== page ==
During Friday night’s St. Louis Cardinals telecast, the two first basemen, Albert Pujols of the Cardinals and the home Colorado Rockies’ Todd Helton, were pictured chatting at first base by the FOX Sports Midwest cameras.
Broadcasters Dan McLaughlin and Ricky Horton stepped aside from calling balls and strikes, spending a fair amount of time discussing how much Pujols has admired Helton over the years. Six and a half years older than Pujols, Helton became a full-time major leaguer in 1998. Pujols’ rookie season followed in 2001.
The two stars may have been first and most closely linked in 2003. That season, Pujols won his first National League batting title, edging Helton by the closest margin in league history – just .00022.
The Friday in-game discussion made me think about Helton’s career trajectory and whether Pujols might follow.
One of the most feared hitters in the game in the early half of last decade and a Colorado icon, Helton logged five consecutive All-Star appearances from 2000-04 and picked up four Silver Slugger Awards for hitting excellence from 2000-03.
Before Helton reached free agency, in March 2003, the Rockies gave him a nine-year, $141.5 million contract with the tenth year including a buyout option. The deal covered the 2003-12 seasons, corresponding with Helton’s ages 29-38. It was structured in such a way that his salary would not drop in the later years of the contract.
|2003||29||160||33||117||AS, SS||$10.6M||9 yrs/$141.5M|
|* or $4.6M buyout||w/3% interest|
As the above table clearly indicates, after the first two years of the deal, starting in 2005, Helton’s power and RBI productivity took a considerable nosedive – just when his salary was approaching its highest annual levels. Helton was 31 years of age when his performance dropoff began.
Later, in 2008, Helton missed considerable time due to back problems that have popped up again since. There were also whispers of PED use, vehemently denied, the Colorado altitude and post-humidor effect and other factors one could suggest as excuses/explanations.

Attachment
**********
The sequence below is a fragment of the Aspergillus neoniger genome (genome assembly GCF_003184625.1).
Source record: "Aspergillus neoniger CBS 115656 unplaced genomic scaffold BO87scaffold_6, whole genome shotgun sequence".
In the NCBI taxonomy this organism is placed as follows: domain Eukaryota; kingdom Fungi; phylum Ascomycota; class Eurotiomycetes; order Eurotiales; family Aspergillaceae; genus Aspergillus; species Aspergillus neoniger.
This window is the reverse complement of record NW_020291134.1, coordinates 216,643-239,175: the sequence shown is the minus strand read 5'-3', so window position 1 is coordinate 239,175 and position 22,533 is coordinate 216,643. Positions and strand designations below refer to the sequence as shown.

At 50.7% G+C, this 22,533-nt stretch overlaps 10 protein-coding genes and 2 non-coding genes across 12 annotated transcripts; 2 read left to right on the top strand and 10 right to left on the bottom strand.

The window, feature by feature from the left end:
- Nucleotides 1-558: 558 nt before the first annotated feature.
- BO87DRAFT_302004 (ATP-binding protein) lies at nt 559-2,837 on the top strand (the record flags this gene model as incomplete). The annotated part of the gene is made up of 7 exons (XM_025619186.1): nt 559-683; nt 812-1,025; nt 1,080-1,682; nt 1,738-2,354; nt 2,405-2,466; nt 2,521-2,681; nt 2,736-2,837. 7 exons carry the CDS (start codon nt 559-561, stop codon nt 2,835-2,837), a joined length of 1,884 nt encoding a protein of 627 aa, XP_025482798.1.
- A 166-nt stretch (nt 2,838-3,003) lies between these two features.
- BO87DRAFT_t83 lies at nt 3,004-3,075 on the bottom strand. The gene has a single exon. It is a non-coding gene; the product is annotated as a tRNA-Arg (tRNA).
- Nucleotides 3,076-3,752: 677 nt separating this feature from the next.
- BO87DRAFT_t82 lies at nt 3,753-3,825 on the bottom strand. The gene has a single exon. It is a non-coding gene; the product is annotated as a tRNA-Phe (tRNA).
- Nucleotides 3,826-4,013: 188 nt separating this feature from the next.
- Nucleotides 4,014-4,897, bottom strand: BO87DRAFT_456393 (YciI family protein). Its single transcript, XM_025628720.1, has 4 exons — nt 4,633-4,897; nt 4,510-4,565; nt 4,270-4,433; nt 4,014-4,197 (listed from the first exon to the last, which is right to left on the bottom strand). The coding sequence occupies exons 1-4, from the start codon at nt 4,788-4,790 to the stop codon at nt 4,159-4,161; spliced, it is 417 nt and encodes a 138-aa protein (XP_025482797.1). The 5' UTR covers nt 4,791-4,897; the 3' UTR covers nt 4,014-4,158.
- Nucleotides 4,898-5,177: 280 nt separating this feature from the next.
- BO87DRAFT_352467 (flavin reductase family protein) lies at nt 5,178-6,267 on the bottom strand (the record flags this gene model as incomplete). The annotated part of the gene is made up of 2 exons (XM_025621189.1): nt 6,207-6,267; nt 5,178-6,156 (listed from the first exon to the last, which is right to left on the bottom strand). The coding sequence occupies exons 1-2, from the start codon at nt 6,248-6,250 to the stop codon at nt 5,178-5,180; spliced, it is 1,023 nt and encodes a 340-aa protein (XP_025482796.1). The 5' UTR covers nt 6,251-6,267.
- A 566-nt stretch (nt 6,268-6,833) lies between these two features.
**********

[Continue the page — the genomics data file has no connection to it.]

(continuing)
Say what you will, but the bottom line was that Helton was no longer an offensive force, but was being paid like one, and would be for years to come.
Though Helton bounced back a bit in 2009, by 2010, the two parties returned to the bargaining table. After four seasons at $16.6 million, his contract was re-negotiated downward to more accurately reflect his reduced contribution.
Helton received a guarantee for 2012 and a 2013 extension, replacing a never-to-be used $23 million option and buyout for 2012. His annual salaries for 2010 and 2011 were reduced by over $15 million in aggregate from the amounts the original deal called for.
However, Helton will recover most of what he gave back in deferred money. He will recoup $13.1 million plus interest during the decade of his 40s.
Perhaps this will enable Helton to remain with the Rockies until his retirement day, an unusual occurrence in today’s free agency-powered game. He is clearly a player whose impact extends beyond the white lines.
What can the St. Louis Cardinals learn from Helton’s story?
Obviously, nine or ten-year contracts are risky. Even if the player isn’t hurt, performance can drop in an unexplainable manner, never to return.
Some players, especially franchise ones, aren’t after getting all the money they can possibly earn – at least at the time. Helton was under no obligation to re-negotiate his contract with at least two seasons to go. Though it didn’t happen right away, his salary was eventually brought into a more reasonable range. That gave his team’s owners more flexibility to pay others. The player spread his earnings over a longer period of time and got two more years tacked onto the end of his deal.
If Pujols’ struggles continue all season long in 2011, might it signal the beginning of the career decline that Helton also experienced in his age 31 season?
Would the Cardinals (or any other club) offer him less in free agency as a result?
Even if Pujols returns to St. Louis and signs the expected mega-deal, what if declined productivity occurs over a long enough period to be considered more than a slump?
Would Pujols later re-negotiate his deal for a lower annual salary? If not, would he at least accept less immediate money?
Of course, no one knows how relevant and real this could become, but it is certainly worth considering.
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